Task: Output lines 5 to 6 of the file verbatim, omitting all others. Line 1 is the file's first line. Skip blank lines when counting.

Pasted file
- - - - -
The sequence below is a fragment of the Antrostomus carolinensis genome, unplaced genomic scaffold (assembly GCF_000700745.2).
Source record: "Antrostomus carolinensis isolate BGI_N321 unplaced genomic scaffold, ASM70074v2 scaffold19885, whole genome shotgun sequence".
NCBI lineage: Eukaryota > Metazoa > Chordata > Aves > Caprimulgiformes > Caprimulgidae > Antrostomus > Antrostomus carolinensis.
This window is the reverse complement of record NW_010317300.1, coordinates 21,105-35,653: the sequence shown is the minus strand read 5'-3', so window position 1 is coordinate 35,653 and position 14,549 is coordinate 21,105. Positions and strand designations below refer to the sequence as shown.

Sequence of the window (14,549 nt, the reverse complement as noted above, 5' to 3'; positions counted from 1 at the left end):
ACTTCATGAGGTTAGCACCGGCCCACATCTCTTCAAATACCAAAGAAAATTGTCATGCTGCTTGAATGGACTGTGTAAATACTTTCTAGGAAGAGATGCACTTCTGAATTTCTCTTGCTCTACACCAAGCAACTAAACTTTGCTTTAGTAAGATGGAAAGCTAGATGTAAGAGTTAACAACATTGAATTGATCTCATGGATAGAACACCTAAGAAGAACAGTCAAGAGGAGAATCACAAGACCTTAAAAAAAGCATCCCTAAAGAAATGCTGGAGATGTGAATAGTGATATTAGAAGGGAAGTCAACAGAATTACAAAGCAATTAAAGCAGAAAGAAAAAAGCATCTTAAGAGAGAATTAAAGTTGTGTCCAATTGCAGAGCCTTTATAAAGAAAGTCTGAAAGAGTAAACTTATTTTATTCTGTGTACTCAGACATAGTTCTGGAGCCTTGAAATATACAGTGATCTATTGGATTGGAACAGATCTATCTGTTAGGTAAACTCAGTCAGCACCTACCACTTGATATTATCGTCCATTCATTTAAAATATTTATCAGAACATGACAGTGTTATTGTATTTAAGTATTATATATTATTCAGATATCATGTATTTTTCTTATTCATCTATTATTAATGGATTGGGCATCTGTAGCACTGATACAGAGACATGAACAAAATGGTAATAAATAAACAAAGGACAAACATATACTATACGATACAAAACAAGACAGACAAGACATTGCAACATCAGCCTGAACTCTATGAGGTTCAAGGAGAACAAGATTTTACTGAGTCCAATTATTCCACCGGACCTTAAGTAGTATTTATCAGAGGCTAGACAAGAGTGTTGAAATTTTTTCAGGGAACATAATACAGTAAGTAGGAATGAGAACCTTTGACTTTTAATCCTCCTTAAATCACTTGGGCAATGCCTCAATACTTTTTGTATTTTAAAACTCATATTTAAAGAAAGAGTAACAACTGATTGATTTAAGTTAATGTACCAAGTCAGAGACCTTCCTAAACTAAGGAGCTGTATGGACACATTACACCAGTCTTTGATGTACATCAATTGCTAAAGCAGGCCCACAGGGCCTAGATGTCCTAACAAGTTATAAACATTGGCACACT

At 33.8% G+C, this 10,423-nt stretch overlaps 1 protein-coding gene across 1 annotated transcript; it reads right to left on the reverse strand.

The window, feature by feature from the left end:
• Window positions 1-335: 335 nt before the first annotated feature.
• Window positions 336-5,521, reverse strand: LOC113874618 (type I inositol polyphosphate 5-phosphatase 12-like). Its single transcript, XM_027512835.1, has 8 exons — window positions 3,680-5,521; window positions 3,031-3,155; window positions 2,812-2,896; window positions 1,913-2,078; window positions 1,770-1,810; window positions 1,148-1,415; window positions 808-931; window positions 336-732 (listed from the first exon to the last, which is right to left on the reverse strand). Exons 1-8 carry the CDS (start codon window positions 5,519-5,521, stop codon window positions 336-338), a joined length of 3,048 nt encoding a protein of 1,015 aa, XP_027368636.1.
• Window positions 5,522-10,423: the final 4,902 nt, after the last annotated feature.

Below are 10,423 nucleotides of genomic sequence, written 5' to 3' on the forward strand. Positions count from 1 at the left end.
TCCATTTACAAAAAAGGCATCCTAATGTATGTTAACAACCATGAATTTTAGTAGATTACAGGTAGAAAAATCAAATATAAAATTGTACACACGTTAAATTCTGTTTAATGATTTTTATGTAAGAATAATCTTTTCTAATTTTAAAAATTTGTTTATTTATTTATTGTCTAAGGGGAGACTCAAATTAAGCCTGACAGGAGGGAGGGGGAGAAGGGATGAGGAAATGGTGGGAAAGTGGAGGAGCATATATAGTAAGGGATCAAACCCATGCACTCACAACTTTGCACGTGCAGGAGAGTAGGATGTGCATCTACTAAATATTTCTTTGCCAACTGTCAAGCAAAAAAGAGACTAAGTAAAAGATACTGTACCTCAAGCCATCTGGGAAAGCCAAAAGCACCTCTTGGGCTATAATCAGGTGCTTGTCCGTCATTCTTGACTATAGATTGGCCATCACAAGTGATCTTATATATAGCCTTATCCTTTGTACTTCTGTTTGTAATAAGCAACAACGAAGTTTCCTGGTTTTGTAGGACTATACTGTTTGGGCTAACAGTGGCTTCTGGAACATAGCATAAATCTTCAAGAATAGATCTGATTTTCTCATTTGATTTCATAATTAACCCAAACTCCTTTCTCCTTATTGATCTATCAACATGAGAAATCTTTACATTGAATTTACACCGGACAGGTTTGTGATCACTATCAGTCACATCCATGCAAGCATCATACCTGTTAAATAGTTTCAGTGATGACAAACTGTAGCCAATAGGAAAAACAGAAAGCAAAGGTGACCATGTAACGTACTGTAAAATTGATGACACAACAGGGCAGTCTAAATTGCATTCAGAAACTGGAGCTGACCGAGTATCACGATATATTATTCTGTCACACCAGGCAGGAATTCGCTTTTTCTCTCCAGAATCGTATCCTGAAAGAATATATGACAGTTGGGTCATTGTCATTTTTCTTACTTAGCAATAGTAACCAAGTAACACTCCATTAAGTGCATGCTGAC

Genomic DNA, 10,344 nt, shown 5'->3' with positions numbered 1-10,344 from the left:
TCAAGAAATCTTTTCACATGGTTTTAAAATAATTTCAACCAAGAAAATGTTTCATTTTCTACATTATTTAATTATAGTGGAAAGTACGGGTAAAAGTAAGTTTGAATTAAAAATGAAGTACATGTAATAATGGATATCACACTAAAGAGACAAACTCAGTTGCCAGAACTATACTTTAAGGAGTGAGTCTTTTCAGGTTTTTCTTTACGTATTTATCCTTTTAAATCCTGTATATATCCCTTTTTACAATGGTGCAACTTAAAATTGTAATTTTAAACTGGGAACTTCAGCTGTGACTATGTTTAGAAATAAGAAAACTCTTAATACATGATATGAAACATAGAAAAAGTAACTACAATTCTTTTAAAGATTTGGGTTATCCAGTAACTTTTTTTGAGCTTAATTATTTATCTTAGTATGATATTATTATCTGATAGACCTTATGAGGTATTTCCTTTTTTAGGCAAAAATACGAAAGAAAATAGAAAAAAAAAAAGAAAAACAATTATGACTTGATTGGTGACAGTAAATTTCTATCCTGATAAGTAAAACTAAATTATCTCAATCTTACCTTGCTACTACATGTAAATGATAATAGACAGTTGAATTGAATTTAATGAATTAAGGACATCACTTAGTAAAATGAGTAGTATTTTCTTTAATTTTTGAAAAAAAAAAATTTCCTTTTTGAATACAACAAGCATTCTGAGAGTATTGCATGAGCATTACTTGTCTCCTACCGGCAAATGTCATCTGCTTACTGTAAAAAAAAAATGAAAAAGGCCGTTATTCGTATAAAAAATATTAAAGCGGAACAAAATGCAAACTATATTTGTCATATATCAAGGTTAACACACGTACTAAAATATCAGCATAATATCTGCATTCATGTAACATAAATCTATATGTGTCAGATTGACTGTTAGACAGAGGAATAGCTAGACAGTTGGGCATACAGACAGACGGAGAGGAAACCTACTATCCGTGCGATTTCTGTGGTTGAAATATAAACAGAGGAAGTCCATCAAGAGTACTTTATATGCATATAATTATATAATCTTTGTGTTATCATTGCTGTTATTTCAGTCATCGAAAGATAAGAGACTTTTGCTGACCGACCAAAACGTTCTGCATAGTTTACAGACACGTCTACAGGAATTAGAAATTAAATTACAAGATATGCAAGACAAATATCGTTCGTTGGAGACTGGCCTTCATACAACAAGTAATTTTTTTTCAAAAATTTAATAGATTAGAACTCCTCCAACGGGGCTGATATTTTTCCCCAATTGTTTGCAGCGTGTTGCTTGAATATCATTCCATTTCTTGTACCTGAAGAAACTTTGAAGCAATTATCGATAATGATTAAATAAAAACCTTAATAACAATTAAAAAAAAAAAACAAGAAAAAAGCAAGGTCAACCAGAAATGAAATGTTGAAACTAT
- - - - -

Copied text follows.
Sequence of the window (14,549 nt, the reverse complement as noted above, 5' to 3'; positions counted from 1 at the left end):
ACTTCATGAGGTTAGCACCGGCCCACATCTCTTCAAATACCAAAGAAAATTGTCATGCTGCTTGAATGGACTGTGTAAATACTTTCTAGGAAGAGATGCACTTCTGAATTTCTCTTGCTCTACACCAAGCAACTAAACTTTGCTTTAGTAAGATGGAAAGCTAGATGTAAGAGTTAACAACATTGAATTGATCTCATGGATAGAACACCTAAGAAGAACAGTCAAGAGGAGAATCACAAGACCTTAAAAAAAGCATCCCTAAAGAAATGCTGGAGATGTGAATAGTGATATTAGAAGGGAAGTCAACAGAATTACAAAGCAATTAAAGCAGAAAGAAAAAAGCATCTTAAGAGAGAATTAAAGTTGTGTCCAATTGCAGAGCCTTTATAAAGAAAGTCTGAAAGAGTAAACTTATTTTATTCTGTGTACTCAGACATAGTTCTGGAGCCTTGAAATATACAGTGATCTATTGGATTGGAACAGATCTATCTGTTAGGTAAACTCAGTCAGCACCTACCACTTGATATTATCGTCCATTCATTTAAAATATTTATCAGAACATGACAGTGTTATTGTATTTAAGTATTATATATTATTCAGATATCATGTATTTTTCTTATTCATCTATTATTAATGGATTGGGCATCTGTAGCACTGATACAGAGACATGAACAAAATGGTAATAAATAAACAAAGGACAAACATATACTATACGATACAAAACAAGACAGACAAGACATTGCAACATCAGCCTGAACTCTATGAGGTTCAAGGAGAACAAGATTTTACTGAGTCCAATTATTCCACCGGACCTTAAGTAGTATTTATCAGAGGCTAGACAAGAGTGTTGAAATTTTTTCAGGGAACATAATACAGTAAGTAGGAATGAGAACCTTTGACTTTTAATCCTCCTTAAATCACTTGGGCAATGCCTCAATACTTTTTGTATTTTAAAACTCATATTTAAAGAAAGAGTAACAACTGATTGATTTAAGTTAATGTACCAAGTCAGAGACCTTCCTAAACTAAGGAGCTGTATGGACACATTACACCAGTCTTTGATGTACATCAATTGCTAAAGCAGGCCCACAGGGCCTAGATGTCCTAACAAGTTATAAACATTGGCACACT